What influences people's responses to public health messages for managing risks and preventing infectious diseases? A rapid systematic review of the evidence and recommendations

Ghio, D ORCID: https://orcid.org/0000-0002-0580-0205, Lawes-Wickwar, S, Tang, MY, Epton, T, Howlett, N ORCID: https://orcid.org/0000-0002-6502-9969, Jenkinson, E, Stanescu, S, Westbrook, J, Kassianos, AP ORCID: https://orcid.org/0000-0001-6428-2623, Watson, D, Sutherland, L, Stanulewicz, N, Guest, E, Scanlan, D, Carr, N, Chater, A, Hotham, S, Thorneloe, R, Armitage, CJ, Arden, M, Hart, J ORCID: https://orcid.org/0000-0001-9985-5137, Byrne-Davis, L and Keyworth, C ORCID: https://orcid.org/0000-0002-7815-6174 2021, 'What influences people's responses to public health messages for managing risks and preventing infectious diseases? A rapid systematic review of the evidence and recommendations' , BMJ Open, 11 (11) , e048750.

PDF - Published Version
Available under License Creative Commons Attribution Non-commercial 4.0.

Download (683kB) | Preview



Individual behaviour changes, such as hand hygiene and physical distancing, are required on a population scale to reduce transmission of infectious diseases such as COVID-19. However, little is known about effective methods of communicating risk reducing information, and how populations might respond.


To synthesise evidence relating to what (1) characterises effective public health messages for managing risk and preventing infectious disease and (2) influences people's responses to messages.


A rapid systematic review was conducted. Protocol is published on Prospero CRD42020188704.

Data sources

Electronic databases were searched: Ovid Medline, Ovid PsycINFO and Healthevidence.org, and grey literature (PsyarXiv, OSF Preprints) up to May 2020.

Study selection

All study designs that (1) evaluated public health messaging interventions targeted at adults and (2) concerned a communicable disease spread via primary route of transmission of respiratory and/or touch were included. Outcomes included preventative behaviours, perceptions/awareness and intentions. Non-English language papers were excluded.


Due to high heterogeneity studies were synthesised narratively focusing on determinants of intentions in the absence of measured adherence/preventative behaviours. Themes were developed independently by two researchers and discussed within team to reach consensus. Recommendations were translated from narrative synthesis to provide evidence-based methods in providing effective messaging.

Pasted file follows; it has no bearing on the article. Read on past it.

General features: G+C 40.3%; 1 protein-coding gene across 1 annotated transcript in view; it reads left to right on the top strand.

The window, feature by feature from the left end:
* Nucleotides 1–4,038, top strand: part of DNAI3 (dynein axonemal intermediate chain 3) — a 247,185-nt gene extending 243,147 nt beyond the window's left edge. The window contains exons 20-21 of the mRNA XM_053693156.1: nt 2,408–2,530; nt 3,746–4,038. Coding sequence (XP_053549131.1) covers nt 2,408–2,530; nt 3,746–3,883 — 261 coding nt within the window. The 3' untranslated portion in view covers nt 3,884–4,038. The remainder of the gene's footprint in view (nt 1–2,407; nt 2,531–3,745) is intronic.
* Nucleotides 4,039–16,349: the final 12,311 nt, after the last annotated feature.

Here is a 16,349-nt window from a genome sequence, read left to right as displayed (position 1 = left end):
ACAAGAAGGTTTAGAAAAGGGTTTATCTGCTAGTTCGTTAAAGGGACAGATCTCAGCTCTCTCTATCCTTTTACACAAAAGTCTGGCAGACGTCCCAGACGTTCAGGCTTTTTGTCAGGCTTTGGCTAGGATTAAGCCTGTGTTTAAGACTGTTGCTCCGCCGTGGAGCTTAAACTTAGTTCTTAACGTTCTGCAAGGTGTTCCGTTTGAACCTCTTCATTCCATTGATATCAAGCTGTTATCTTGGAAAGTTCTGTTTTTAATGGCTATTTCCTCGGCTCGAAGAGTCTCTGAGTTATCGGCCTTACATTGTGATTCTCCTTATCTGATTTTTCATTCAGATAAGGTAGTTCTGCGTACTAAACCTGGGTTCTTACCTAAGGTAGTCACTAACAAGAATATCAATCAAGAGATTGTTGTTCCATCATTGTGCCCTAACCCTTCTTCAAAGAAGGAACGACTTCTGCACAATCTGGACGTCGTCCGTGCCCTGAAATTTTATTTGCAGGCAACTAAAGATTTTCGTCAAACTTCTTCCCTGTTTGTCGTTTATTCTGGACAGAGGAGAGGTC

Sixty-eight eligible papers were identified. Characteristics of effective messaging include delivery by credible sources, community engagement, increasing awareness/knowledge, mapping to stage of epidemic/pandemic. To influence intent effectively, public health messages need to be acceptable, increase understanding/perceptions of health threat and perceived susceptibility.


There are four key recommendations: (1) engage communities in development of messaging, (2) address uncertainty immediately and with transparency, (3) focus on unifying messages from sources and (4) frame messages aimed at increasing understanding, social responsibility and personal control. Embedding principles of behavioural science into public health messaging is an important step towards more effective health-risk communication during epidemics/pandemics.

Item Type: Article
Additional Information: ** From Europe PMC via Jisc Publications Router ** Licence for this article: cc by-nc **Journal IDs: essn 2044-6055; issn 2044-6055; nlmid 101552874 **Article IDs: pmcid: PMC8587350; pmid: 34764167 **History: published_online 11-11-2021; published 01-11-2021
Schools: Schools > School of Health and Society
Journal or Publication Title: BMJ Open
Publisher: BMJ Publishing Group
ISSN: 2044-6055
Related URLs:
SWORD Depositor: Publications Router
Depositing User: Publications Router
Date Deposited: 07 Jan 2022 08:36
Last Modified: 07 Jan 2022 08:45
URI: http://usir.salford.ac.uk/id/eprint/62639

Actions (login required)

Edit record (repository staff only) Edit record (repository staff only)


Downloads per month over past year